it's avni. not vavni, ami and certainly not arni.
By avni000 on June 26, 2014
Anvi, Avin, Ani, Avini are some of the tamer and understandable mangles.
Vivienne, Ami, Vavni, some of the more inventive.
I absolutely love my name. I love it's spelling (the right way), its meaning (the Earth, in Sanscrit), the way it manages to be succinct in a way that I can't quite manage in real life.
But inevitably, at least once a day, I fight a battle, endure an embarrassment, or suffer a slight on its behalf.
Mostly it's in cafes or lunch spots where they take down your name in the effort to be more personal and have the staff connect with their customers. But that's irony for you. Because by the time I have to watch you pick up my order, stare at the name on the slip, scrunch up your face and look up to scan the room in the hopes of saving you from the embarrassment, I am already wishing it were just a number and we weren't connecting so much. I will usually rescue you from further distress because I'm that girl that can't bear to listen to those embarrassing prank calls on the radio for the sheer awkwardness or watch painful interviews on the news.
And by this time, I'll likely also have endured the drawn-out process at the cash register where I had to give you my name like I was spelling conscientious on a bad international connection. And I get it - it's loud, you deal with too many people in too short a time. So here too I will have tried to make your life easier:
"Avni. A-V-N-I" I do it automatically. As if that's my full name: AVNI A-V-N-I. I have always defaulted to avoiding the conflict and the confusion. I am a student of efficiency and love my life to be the same.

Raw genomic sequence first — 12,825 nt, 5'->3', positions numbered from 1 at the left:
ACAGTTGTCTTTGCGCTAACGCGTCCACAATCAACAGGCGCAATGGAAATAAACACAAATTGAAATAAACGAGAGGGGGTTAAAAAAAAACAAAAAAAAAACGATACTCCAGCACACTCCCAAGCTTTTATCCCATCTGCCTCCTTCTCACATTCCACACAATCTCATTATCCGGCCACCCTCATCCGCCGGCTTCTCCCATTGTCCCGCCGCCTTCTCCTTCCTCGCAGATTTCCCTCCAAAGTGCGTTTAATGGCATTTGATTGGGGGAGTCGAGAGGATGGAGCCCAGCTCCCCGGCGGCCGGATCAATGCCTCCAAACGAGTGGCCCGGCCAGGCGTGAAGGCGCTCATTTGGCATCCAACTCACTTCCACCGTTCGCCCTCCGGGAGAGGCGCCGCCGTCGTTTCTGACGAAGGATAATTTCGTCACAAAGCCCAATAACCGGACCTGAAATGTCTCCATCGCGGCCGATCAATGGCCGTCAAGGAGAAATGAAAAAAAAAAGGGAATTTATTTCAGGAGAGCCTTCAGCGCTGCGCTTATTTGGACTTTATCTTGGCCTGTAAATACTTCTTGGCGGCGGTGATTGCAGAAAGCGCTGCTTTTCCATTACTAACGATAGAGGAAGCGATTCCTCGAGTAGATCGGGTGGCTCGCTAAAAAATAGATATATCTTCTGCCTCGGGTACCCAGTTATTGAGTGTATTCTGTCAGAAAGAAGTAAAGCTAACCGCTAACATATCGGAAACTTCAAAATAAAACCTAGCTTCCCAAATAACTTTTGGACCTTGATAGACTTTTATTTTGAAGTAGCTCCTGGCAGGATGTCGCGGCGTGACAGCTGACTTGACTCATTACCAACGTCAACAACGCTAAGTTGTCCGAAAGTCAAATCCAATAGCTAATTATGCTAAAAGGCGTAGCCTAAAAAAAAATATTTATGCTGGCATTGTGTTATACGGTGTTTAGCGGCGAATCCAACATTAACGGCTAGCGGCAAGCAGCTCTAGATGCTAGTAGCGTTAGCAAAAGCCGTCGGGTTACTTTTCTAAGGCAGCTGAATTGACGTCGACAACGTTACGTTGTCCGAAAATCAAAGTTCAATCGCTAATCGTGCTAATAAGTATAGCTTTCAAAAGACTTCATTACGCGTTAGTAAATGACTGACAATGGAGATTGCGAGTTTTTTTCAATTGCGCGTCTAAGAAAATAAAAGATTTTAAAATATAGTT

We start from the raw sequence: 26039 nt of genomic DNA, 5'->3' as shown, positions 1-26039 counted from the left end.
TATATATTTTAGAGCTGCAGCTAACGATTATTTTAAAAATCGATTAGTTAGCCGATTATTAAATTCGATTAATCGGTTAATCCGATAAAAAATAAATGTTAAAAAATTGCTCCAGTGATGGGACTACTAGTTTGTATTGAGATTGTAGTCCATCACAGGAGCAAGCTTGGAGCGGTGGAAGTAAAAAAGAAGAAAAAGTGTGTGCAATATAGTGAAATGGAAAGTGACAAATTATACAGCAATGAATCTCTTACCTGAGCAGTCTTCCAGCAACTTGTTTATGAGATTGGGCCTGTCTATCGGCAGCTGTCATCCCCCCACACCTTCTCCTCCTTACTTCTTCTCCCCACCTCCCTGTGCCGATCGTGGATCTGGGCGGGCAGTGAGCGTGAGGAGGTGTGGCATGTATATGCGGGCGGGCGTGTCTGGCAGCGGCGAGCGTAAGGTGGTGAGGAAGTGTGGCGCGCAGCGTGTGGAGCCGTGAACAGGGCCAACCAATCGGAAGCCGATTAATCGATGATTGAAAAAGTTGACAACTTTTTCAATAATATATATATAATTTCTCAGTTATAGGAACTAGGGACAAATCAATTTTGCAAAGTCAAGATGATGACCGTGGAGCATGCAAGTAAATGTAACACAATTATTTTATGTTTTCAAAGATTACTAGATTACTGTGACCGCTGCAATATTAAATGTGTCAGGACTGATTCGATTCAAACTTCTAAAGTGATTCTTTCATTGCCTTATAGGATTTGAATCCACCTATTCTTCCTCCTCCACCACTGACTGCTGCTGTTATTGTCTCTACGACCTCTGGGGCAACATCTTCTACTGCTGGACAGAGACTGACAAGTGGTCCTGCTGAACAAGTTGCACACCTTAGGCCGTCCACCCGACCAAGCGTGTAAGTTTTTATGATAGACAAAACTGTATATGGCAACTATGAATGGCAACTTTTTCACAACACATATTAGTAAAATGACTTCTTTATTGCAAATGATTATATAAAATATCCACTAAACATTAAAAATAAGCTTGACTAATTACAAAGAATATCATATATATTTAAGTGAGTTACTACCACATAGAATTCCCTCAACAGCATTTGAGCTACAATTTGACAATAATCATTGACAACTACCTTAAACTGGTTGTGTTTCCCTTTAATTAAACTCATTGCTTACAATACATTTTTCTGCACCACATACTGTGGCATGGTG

Not everyone thinks like that. M has a harder name than I. There are d's and g's and h's involved that exist to make your life harder. Yeah, she doesn't care. This is how her version goes down:
"Mugdha." Then the eye to eye stare down that dares you to ask her to "repeat that". And I love it. I love the confidence and the belief that the burden of accuracy shouldn't have to fall on her shoulders. I remember the first time I noticed this, back when we were both consulting and we had popped over to a local burrito joint for lunch.
"Why should I have to spell it?" (I bit my tongue on the obvious). "They'll spell it how they'll spell it. Saves me the effort."
I remember thinking that was genius. And bless her, she totally dealt with the inevitable mangle that came back.
Names are hard things. You don't choose them, but they are the most prominent, daily part of you besides perhaps your appearance. They represent you, identify you, and in some ways define you.
And everyone has their own personal battles with their monikers, whether it's Megan or Jasper or Stephen. But it's likely not something they have to confront on a daily basis.
I love that I have a unique name that means something in the language of my forebearers. But each time I hand over my name, I sigh a little sigh of relief if I don't have to engage in this little dance.
Because my name, by any other name, does not smell or sound as sweet.
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